(Reuters) - Democrats were on track to capture more state legislative seats than Republicans in Tuesday’s election, as President Barack Obama’s re-election spilled into local races, the National Conference of State Legislatures reported on Wednesday.
“Democrats will almost certainly net more seats than the GOP, continuing a strong ‘coattails’ trend,” the bipartisan organization said in a statement. “Including this year, the party winning the White House has gained seats in legislatures in 21 of the past 29 presidential-cycle elections.”
Democrats wrested the Colorado House and New York Senate from Republicans and gained control of the Oregon House, which had been tied, the NCSL reported.
The president’s party also took back both chambers of the Minnesota legislature that went to Republican control in 2010’s midterm election. While the Democratic Legislative Campaign Committee said the party won control of Maine’s chambers, which Republicans also captured in the 2010 wave, the NCSL said it could not confirm the takeover.
Meanwhile, Republicans took over the Wisconsin Senate, where Democrats held a short-lived majority as a result of a June recall election touched off by a Republican-led effort to limit the power of public sector unions in that state.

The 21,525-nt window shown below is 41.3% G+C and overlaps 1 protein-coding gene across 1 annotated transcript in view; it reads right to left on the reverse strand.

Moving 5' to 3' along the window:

Republicans also gained control of the House and Senate in Arkansas, the last southern state where Democrats were the majority in both chambers, the NCSL reported. Alaska’s tied Senate also swung to Republicans.
Heading into the election, Republicans filled almost 55 percent of all partisan legislative seats and controlled 59 legislative chambers, while Democrats controlled 36 chambers and three were tied, according to the NCSL. Nebraska’s single-chamber legislature is nonpartisan.
Republicans were able to defend most of the chambers they won in 2010, according to Chris Jankowski, president of the Republican State Leadership Committee.
“One thing remains clear - Republicans are the dominant party in the states holding a majority of state legislatures, governorships, lieutenant governorships, secretaries of state and half of the nation’s attorneys general,” he said in a statement.
There were more than 6,000 races for state lawmaker on ballots nationwide, accounting for 82 percent of legislative seats. On average, 13 chambers switch party control every two years, the NCSL said.
Four years ago, the battle for state legislative seats ended in somewhat of a stalemate between the parties. Then in 2010, Republicans made big gains, riding on a political wave that gave the party control of the U.S. House of Representatives.
Reporting By Karen Pierog; Editing by Vicki Allen